The Basics of Buying a CNC Lathe

CNC Lathes have arguably entered legendary status, as they were among the first metalworking machines. Frequently referred to as “the mother of machine tools,” CNC lathes are “turning” machines that turn a piece of material, such as a metal or wood, to help create a desired shape. As the material turns on its axis, the laborer or hobbyist presses an abrading or cutting tool into it. If you want to purchase a used CNC lathe but are unsure what is involved, review the following guide! It details how to buy a used lathe to help you make a purchasing decision you are satisfied with for years.

How to Buy a CNC Lathe: Tips to Keep in Mind

Familiarize Yourself With the Types of Lathes

New and used lathes for sale are available in three main types: the traditional engine lathe, mini-lathe, and computer numerical control (CNC) lathe. Traditional engine varieties are generally used for repair work, short runs, and secondary operations, as they were eventually eclipsed by computer numerical control lathes. CNC lathes remain widely celebrated for their quick turning abilities and precision. Mini lathes work best in small workshops.

If your used lathe needs mainly fall into the ‘repair’ and ‘secondary operations’ categories, the traditional model might be all you require. Should you need a dependable, fast lathe for commercial operations, the CNC version is probably best. If you are mainly a hobbyist and do not have a large amount of space to complete various crafts, the mini lathe could be ideal.

Consider the Features of the Lathe for Your Specific Needs

Depending on the lathe you purchase, it will come with features that streamline personal and commercial projects. The following components may or may not be perfect for your current needs:

Heavy-Duty Cast-Iron Bed and Base: The heavier the used lathe machine, the deeper the cuts. Those with heavy-duty case-iron beds and bases are also regarded for reducing cutting vibrations, improved rigidity, outstanding precision, and machine longevity compared to those with welded steel bases.

Tailstock: If you opt for a two-axle lathe, it will likely include a chuck, spindle, carriage, and lathe bed. However, this type of lathe might not include a tailstock, or a moveable component that supports your metal or wooden piece on the end opposite the headstock and chuck. The support this feature provides avoids taper issues and chatter marks that impact the piece in question’s appearance and usability.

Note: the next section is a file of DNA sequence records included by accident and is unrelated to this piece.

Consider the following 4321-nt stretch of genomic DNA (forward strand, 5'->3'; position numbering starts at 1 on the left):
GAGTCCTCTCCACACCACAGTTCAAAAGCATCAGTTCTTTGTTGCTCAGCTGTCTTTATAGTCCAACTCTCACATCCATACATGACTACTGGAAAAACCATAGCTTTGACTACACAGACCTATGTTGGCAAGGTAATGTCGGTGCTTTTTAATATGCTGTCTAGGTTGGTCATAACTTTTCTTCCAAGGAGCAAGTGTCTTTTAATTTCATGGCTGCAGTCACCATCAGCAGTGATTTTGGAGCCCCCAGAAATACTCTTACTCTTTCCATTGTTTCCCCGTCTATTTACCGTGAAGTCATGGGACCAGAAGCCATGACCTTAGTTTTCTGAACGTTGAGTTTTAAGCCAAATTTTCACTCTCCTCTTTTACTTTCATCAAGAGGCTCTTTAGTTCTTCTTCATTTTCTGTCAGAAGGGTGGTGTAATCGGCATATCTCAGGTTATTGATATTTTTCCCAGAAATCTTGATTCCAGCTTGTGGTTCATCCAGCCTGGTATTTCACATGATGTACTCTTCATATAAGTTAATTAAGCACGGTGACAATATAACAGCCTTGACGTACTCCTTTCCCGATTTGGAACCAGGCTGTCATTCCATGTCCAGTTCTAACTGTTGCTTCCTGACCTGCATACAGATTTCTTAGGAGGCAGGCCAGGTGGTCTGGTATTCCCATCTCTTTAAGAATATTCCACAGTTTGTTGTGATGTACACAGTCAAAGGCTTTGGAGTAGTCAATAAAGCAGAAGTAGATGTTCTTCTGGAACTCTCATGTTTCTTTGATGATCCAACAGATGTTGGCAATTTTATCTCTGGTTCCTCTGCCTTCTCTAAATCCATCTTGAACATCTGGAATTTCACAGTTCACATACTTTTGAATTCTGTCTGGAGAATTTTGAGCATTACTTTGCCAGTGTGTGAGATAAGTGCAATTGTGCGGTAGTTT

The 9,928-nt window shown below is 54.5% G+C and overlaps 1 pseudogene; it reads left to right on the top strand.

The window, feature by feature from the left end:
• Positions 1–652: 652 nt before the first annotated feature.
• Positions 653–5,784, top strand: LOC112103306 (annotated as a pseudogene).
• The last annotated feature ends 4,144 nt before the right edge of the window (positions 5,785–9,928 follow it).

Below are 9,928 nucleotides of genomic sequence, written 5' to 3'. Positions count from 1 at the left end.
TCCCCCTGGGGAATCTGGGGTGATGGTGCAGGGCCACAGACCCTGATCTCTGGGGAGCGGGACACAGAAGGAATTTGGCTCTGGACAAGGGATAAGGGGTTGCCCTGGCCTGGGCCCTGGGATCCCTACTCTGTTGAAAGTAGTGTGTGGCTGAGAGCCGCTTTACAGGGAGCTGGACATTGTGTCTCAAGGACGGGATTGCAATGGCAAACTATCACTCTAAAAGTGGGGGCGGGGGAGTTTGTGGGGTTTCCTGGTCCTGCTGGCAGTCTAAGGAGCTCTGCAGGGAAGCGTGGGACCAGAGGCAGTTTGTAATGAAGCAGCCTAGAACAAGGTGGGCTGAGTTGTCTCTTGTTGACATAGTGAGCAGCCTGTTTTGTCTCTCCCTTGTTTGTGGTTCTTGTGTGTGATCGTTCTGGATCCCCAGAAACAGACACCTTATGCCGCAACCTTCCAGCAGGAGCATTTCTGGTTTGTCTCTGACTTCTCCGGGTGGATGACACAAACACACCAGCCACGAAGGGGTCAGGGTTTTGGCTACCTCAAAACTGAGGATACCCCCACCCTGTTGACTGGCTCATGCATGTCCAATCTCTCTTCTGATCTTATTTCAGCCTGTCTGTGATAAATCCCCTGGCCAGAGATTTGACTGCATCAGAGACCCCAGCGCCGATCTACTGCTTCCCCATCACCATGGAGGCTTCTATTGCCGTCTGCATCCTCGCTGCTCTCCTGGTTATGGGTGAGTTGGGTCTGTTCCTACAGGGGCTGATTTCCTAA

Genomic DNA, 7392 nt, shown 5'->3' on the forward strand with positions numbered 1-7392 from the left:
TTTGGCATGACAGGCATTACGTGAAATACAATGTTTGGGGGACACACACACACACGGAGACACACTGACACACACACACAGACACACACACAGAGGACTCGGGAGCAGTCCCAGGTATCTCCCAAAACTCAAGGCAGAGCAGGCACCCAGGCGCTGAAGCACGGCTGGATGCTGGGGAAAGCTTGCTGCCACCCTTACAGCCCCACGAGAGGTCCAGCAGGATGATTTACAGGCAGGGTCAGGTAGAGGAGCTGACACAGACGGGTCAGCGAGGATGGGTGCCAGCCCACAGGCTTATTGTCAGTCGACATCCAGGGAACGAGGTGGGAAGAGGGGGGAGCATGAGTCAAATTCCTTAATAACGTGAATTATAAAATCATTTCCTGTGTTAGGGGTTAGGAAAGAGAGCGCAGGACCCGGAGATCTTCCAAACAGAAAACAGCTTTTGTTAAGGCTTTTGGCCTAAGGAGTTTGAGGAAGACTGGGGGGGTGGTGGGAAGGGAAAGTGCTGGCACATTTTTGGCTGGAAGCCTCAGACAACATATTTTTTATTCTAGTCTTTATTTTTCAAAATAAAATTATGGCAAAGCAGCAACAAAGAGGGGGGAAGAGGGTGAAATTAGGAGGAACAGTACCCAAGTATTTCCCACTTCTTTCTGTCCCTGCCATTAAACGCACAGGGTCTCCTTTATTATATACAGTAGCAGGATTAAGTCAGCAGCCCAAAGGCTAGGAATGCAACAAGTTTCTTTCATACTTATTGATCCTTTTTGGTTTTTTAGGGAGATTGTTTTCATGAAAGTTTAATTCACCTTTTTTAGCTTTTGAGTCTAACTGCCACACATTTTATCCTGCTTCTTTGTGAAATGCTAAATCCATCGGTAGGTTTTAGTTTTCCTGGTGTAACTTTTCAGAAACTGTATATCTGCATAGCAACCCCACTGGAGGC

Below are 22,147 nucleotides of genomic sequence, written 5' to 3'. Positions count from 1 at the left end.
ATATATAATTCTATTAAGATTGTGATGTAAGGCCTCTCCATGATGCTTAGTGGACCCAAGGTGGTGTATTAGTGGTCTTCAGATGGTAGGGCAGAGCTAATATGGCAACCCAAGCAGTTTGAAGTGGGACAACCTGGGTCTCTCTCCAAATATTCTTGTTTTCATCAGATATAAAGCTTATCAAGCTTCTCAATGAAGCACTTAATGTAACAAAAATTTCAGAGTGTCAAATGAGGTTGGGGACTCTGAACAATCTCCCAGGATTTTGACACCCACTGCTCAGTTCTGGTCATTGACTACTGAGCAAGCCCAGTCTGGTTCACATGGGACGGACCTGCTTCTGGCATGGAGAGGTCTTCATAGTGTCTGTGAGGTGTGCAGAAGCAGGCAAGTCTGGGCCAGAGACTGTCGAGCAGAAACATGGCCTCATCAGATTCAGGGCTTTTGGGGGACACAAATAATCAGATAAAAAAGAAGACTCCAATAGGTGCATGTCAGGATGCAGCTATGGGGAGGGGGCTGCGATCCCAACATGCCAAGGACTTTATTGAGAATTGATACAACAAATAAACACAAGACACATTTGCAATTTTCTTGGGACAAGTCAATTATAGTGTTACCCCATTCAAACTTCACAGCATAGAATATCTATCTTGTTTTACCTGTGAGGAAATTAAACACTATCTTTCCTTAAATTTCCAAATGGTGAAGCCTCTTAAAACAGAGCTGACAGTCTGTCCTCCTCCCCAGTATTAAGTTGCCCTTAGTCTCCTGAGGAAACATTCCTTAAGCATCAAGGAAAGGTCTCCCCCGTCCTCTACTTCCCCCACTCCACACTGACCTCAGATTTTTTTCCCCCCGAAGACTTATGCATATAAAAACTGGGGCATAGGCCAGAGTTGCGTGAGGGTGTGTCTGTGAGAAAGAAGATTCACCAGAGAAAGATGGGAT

Removable Ways: Some lathes allow you to take off a few of the ways found below the chuck. Doing so creates a space or gap that makes turning larger diameters possible. If you require clearance for a large diameter, you’ll want a lathe with removable ways.

Steady Rest: This feature includes numerous adjustable jaws that connect to the turning machine’s ways. It provides extra support for your metal or wooden piece.

Think Critically About Manual Vs. Computerized Lathes

CNC lathes rely on computerized instructions to provide automatic machining services. They provide efficient, precise results, but require related knowledge to regulate the parameters, such as the depth and speed of each cut. If you do not feel comfortable programming a CNC lathe or k know someone who can, a manual version might be better. However, you can still train yourself to use a CNC lathe. If you prefer the manual option, you’ll have complete control over every cut. The risk of mistakes with a manual lathe is naturally higher, but if you have the skills and experience, it could be exactly what you need.

Consider the type of work you normally do, your current lathe budget, and how much work you do that calls for this machine on a regular basis.

Our experts are here to help you with any questions you may have regarding our selection of used CNC equipment! Browse our large selection of used CNC lathes for sale at today to get started. Contact us today with any questions, our experts are ready to help! 

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